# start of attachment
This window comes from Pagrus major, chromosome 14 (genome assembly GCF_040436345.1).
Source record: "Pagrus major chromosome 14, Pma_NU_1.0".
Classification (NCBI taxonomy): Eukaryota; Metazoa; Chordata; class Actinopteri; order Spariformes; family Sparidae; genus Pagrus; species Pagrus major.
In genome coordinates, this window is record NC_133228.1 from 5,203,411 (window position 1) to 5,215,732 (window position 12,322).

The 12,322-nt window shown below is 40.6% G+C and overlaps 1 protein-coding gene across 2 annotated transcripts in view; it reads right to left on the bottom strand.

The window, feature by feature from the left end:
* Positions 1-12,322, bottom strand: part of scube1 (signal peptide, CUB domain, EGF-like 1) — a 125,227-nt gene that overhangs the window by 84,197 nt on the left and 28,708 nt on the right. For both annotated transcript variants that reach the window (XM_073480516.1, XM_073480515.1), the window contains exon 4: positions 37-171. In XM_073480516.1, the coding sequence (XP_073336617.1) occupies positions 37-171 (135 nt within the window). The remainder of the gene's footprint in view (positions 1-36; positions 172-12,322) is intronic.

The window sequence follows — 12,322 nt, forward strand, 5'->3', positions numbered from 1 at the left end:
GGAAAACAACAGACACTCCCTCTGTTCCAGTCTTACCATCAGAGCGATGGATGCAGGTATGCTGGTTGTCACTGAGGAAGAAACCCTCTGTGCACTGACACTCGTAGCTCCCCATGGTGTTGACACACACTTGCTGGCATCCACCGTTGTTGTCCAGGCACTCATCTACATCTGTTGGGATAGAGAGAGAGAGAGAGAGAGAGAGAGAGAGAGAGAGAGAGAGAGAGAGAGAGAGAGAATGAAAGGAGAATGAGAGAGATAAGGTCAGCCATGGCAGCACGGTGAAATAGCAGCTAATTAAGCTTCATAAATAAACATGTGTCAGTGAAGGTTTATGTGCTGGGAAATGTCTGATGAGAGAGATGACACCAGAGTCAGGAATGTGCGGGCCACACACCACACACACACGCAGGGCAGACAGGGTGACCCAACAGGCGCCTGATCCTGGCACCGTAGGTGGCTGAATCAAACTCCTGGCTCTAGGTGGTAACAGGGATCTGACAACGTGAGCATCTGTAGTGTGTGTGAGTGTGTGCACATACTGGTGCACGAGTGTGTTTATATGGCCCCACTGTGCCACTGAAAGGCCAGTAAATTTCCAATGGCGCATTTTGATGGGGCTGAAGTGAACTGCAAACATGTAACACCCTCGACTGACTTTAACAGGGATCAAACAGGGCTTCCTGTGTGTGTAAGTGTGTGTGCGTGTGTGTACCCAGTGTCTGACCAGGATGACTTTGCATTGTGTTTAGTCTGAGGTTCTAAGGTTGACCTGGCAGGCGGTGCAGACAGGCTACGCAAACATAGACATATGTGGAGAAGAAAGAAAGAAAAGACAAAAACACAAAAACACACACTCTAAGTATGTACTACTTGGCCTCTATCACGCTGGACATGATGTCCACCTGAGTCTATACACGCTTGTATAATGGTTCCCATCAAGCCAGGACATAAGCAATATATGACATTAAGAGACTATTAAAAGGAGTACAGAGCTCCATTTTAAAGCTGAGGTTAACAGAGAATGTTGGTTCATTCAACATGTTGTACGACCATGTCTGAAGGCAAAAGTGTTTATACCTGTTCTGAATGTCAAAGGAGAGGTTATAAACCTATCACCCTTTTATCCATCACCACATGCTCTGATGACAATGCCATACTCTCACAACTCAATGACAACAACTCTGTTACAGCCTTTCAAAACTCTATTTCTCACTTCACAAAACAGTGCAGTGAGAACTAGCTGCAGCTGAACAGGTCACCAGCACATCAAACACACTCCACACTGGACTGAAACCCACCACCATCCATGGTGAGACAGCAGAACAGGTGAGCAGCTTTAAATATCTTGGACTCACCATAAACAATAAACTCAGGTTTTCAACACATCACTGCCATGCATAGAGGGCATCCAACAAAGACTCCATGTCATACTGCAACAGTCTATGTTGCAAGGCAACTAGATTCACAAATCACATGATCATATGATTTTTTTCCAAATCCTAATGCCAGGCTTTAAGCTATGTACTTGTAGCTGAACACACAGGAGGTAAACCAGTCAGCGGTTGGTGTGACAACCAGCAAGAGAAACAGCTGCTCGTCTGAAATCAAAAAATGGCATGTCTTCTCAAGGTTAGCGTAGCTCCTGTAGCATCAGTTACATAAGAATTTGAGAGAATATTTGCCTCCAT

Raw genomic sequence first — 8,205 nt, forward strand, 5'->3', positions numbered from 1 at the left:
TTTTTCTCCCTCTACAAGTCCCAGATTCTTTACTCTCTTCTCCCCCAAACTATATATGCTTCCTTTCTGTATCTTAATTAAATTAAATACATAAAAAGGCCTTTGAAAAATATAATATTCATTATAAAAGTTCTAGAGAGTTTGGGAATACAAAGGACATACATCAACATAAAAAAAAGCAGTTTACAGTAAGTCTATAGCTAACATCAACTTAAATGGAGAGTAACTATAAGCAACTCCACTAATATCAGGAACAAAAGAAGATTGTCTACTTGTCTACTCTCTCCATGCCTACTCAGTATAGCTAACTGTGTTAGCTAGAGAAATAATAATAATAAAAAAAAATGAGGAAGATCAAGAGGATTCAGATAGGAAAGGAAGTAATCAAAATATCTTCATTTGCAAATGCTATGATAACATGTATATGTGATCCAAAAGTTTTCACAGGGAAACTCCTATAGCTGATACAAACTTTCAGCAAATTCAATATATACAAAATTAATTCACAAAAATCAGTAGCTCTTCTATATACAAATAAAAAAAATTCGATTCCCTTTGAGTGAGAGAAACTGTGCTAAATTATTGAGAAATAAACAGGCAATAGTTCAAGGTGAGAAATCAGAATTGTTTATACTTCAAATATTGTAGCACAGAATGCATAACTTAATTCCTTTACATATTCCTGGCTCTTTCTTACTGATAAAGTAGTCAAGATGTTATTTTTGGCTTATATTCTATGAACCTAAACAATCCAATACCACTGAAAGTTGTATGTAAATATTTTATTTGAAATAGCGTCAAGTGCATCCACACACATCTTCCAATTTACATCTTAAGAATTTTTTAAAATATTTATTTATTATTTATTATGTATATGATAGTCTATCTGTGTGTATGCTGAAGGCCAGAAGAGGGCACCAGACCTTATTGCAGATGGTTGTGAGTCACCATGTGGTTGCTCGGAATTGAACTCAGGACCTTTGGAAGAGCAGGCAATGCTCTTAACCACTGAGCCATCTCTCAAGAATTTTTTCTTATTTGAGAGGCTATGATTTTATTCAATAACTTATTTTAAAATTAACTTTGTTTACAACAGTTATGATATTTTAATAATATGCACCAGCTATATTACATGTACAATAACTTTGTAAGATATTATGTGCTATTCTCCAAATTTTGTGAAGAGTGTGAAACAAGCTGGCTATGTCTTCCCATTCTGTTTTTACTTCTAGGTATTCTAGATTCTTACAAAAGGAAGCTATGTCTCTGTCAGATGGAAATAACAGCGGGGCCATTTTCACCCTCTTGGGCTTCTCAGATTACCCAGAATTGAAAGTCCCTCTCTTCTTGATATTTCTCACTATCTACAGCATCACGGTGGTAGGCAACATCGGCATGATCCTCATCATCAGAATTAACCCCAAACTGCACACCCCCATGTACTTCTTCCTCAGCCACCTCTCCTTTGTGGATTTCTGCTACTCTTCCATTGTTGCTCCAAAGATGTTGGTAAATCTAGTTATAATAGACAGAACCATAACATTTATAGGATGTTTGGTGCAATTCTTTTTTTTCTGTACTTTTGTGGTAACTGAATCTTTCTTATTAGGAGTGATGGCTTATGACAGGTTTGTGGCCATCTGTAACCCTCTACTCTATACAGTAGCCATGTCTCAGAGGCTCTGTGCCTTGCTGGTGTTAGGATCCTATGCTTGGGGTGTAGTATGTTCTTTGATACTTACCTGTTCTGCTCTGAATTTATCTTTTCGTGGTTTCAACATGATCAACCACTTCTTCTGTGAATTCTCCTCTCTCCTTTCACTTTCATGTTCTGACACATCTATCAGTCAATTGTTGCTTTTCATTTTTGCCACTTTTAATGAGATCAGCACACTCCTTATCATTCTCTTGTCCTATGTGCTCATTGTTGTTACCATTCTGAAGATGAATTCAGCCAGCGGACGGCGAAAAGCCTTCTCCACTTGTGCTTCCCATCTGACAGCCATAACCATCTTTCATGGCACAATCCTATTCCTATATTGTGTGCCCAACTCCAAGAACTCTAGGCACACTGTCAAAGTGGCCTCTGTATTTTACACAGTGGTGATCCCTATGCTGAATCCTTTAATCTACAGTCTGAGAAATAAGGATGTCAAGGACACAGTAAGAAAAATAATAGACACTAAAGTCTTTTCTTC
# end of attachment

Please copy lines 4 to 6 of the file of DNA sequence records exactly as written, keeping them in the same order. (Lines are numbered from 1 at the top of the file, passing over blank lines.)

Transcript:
In genome coordinates, this window is record NC_133228.1 from 5,203,411 (window position 1) to 5,215,732 (window position 12,322).

The 12,322-nt window shown below is 40.6% G+C and overlaps 1 protein-coding gene across 2 annotated transcripts in view; it reads right to left on the bottom strand.

The window, feature by feature from the left end: